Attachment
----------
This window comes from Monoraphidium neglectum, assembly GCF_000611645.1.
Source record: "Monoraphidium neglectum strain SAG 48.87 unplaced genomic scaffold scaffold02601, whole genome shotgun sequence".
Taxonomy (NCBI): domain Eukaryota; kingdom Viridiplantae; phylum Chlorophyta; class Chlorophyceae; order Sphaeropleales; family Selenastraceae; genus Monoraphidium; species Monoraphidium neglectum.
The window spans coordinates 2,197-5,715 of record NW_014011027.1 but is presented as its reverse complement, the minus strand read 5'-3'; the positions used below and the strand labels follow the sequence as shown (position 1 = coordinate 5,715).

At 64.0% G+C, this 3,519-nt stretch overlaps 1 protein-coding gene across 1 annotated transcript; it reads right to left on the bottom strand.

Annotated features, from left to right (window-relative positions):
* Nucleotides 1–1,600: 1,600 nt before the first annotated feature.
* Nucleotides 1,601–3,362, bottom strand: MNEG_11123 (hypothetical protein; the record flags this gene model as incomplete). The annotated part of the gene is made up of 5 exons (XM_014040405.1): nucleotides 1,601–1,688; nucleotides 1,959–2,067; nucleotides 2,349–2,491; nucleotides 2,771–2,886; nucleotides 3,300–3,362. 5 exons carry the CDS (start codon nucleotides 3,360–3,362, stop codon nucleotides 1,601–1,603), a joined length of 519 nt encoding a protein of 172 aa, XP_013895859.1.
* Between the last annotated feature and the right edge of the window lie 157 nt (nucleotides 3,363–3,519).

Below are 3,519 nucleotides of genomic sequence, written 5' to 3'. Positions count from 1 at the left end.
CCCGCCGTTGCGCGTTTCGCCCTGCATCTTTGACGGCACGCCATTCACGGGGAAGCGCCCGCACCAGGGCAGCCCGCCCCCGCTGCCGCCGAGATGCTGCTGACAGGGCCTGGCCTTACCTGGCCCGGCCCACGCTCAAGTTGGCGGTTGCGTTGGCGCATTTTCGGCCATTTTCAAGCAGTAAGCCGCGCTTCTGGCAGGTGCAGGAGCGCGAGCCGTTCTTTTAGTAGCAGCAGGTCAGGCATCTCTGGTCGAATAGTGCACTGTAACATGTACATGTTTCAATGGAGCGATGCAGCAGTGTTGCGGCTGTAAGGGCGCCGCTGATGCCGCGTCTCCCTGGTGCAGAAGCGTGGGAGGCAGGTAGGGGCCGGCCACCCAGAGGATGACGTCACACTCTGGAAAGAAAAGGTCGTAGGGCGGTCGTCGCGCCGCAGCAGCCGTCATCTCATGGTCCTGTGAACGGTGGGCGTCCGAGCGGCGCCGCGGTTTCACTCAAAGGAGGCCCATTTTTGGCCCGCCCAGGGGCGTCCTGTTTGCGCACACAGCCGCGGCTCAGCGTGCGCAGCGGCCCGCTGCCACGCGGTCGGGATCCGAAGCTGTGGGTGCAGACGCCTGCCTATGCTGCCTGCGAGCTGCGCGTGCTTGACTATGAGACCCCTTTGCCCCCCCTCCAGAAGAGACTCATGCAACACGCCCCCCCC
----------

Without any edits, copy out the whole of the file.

This window comes from Monoraphidium neglectum, assembly GCF_000611645.1.
Source record: "Monoraphidium neglectum strain SAG 48.87 unplaced genomic scaffold scaffold02601, whole genome shotgun sequence".
Taxonomy (NCBI): domain Eukaryota; kingdom Viridiplantae; phylum Chlorophyta; class Chlorophyceae; order Sphaeropleales; family Selenastraceae; genus Monoraphidium; species Monoraphidium neglectum.
The window spans coordinates 2,197-5,715 of record NW_014011027.1 but is presented as its reverse complement, the minus strand read 5'-3'; the positions used below and the strand labels follow the sequence as shown (position 1 = coordinate 5,715).

At 64.0% G+C, this 3,519-nt stretch overlaps 1 protein-coding gene across 1 annotated transcript; it reads right to left on the bottom strand.

Annotated features, from left to right (window-relative positions):
* Nucleotides 1–1,600: 1,600 nt before the first annotated feature.
* Nucleotides 1,601–3,362, bottom strand: MNEG_11123 (hypothetical protein; the record flags this gene model as incomplete). The annotated part of the gene is made up of 5 exons (XM_014040405.1): nucleotides 1,601–1,688; nucleotides 1,959–2,067; nucleotides 2,349–2,491; nucleotides 2,771–2,886; nucleotides 3,300–3,362. 5 exons carry the CDS (start codon nucleotides 3,360–3,362, stop codon nucleotides 1,601–1,603), a joined length of 519 nt encoding a protein of 172 aa, XP_013895859.1.
* Between the last annotated feature and the right edge of the window lie 157 nt (nucleotides 3,363–3,519).

Below are 3,519 nucleotides of genomic sequence, written 5' to 3'. Positions count from 1 at the left end.
CCCGCCGTTGCGCGTTTCGCCCTGCATCTTTGACGGCACGCCATTCACGGGGAAGCGCCCGCACCAGGGCAGCCCGCCCCCGCTGCCGCCGAGATGCTGCTGACAGGGCCTGGCCTTACCTGGCCCGGCCCACGCTCAAGTTGGCGGTTGCGTTGGCGCATTTTCGGCCATTTTCAAGCAGTAAGCCGCGCTTCTGGCAGGTGCAGGAGCGCGAGCCGTTCTTTTAGTAGCAGCAGGTCAGGCATCTCTGGTCGAATAGTGCACTGTAACATGTACATGTTTCAATGGAGCGATGCAGCAGTGTTGCGGCTGTAAGGGCGCCGCTGATGCCGCGTCTCCCTGGTGCAGAAGCGTGGGAGGCAGGTAGGGGCCGGCCACCCAGAGGATGACGTCACACTCTGGAAAGAAAAGGTCGTAGGGCGGTCGTCGCGCCGCAGCAGCCGTCATCTCATGGTCCTGTGAACGGTGGGCGTCCGAGCGGCGCCGCGGTTTCACTCAAAGGAGGCCCATTTTTGGCCCGCCCAGGGGCGTCCTGTTTGCGCACACAGCCGCGGCTCAGCGTGCGCAGCGGCCCGCTGCCACGCGGTCGGGATCCGAAGCTGTGGGTGCAGACGCCTGCCTATGCTGCCTGCGAGCTGCGCGTGCTTGACTATGAGACCCCTTTGCCCCCCCTCCAGAAGAGACTCATGCAACACGCCCCCCCC